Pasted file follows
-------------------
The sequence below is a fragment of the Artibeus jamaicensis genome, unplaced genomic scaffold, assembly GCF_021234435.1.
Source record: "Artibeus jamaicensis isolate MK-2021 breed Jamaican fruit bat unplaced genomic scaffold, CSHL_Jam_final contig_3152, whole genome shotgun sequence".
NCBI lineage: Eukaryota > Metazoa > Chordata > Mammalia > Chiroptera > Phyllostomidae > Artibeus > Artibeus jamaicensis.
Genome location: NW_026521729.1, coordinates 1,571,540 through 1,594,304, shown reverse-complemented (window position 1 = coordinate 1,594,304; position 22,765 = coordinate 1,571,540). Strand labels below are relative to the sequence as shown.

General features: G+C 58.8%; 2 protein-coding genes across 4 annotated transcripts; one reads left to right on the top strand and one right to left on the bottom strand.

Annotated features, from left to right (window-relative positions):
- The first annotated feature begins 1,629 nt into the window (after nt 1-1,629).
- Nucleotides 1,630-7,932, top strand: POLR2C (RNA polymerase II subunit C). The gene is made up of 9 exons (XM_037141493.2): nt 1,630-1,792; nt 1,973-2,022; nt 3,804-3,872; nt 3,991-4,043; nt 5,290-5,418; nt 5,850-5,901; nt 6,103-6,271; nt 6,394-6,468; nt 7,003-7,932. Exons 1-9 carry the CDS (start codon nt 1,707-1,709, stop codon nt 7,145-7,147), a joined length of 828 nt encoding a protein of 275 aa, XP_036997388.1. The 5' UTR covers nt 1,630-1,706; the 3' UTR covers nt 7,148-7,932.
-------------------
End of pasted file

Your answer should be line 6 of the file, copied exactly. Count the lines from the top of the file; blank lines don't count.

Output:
Annotated features, from left to right (window-relative positions):